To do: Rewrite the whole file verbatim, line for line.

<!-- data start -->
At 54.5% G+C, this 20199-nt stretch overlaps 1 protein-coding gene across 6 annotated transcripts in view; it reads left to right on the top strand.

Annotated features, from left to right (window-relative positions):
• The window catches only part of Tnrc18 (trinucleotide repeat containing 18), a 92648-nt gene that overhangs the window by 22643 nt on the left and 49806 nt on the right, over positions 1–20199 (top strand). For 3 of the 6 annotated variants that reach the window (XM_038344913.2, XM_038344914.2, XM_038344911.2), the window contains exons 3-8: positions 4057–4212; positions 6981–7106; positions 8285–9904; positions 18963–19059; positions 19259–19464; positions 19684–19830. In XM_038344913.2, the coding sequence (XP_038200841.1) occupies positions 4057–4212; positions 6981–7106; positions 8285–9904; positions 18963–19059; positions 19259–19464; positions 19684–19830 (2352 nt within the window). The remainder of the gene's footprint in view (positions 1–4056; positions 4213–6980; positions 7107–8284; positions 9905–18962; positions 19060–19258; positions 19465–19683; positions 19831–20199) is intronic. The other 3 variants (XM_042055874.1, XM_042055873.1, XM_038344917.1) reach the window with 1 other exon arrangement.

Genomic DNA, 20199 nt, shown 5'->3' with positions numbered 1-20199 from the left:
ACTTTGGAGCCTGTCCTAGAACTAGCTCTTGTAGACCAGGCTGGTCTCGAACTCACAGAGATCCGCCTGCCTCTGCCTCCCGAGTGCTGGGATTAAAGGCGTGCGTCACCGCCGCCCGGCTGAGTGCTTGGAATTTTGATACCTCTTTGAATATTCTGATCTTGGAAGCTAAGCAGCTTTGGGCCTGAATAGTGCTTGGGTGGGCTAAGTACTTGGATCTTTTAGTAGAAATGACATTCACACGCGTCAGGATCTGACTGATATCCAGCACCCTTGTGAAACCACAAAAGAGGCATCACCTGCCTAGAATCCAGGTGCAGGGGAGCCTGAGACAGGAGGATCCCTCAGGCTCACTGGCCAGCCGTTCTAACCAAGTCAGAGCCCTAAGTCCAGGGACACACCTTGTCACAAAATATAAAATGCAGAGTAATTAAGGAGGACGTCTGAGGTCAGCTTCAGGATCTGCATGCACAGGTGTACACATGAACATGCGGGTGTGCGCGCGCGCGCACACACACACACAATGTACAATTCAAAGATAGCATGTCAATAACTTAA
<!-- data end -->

At 54.5% G+C, this 20199-nt stretch overlaps 1 protein-coding gene across 6 annotated transcripts in view; it reads left to right on the top strand.

Annotated features, from left to right (window-relative positions):
• The window catches only part of Tnrc18 (trinucleotide repeat containing 18), a 92648-nt gene that overhangs the window by 22643 nt on the left and 49806 nt on the right, over positions 1–20199 (top strand). For 3 of the 6 annotated variants that reach the window (XM_038344913.2, XM_038344914.2, XM_038344911.2), the window contains exons 3-8: positions 4057–4212; positions 6981–7106; positions 8285–9904; positions 18963–19059; positions 19259–19464; positions 19684–19830. In XM_038344913.2, the coding sequence (XP_038200841.1) occupies positions 4057–4212; positions 6981–7106; positions 8285–9904; positions 18963–19059; positions 19259–19464; positions 19684–19830 (2352 nt within the window). The remainder of the gene's footprint in view (positions 1–4056; positions 4213–6980; positions 7107–8284; positions 9905–18962; positions 19060–19258; positions 19465–19683; positions 19831–20199) is intronic. The other 3 variants (XM_042055874.1, XM_042055873.1, XM_038344917.1) reach the window with 1 other exon arrangement.

Genomic DNA, 20199 nt, shown 5'->3' with positions numbered 1-20199 from the left:
ACTTTGGAGCCTGTCCTAGAACTAGCTCTTGTAGACCAGGCTGGTCTCGAACTCACAGAGATCCGCCTGCCTCTGCCTCCCGAGTGCTGGGATTAAAGGCGTGCGTCACCGCCGCCCGGCTGAGTGCTTGGAATTTTGATACCTCTTTGAATATTCTGATCTTGGAAGCTAAGCAGCTTTGGGCCTGAATAGTGCTTGGGTGGGCTAAGTACTTGGATCTTTTAGTAGAAATGACATTCACACGCGTCAGGATCTGACTGATATCCAGCACCCTTGTGAAACCACAAAAGAGGCATCACCTGCCTAGAATCCAGGTGCAGGGGAGCCTGAGACAGGAGGATCCCTCAGGCTCACTGGCCAGCCGTTCTAACCAAGTCAGAGCCCTAAGTCCAGGGACACACCTTGTCACAAAATATAAAATGCAGAGTAATTAAGGAGGACGTCTGAGGTCAGCTTCAGGATCTGCATGCACAGGTGTACACATGAACATGCGGGTGTGCGCGCGCGCGCACACACACACACAATGTACAATTCAAAGATAGCATGTCAATAACTTAA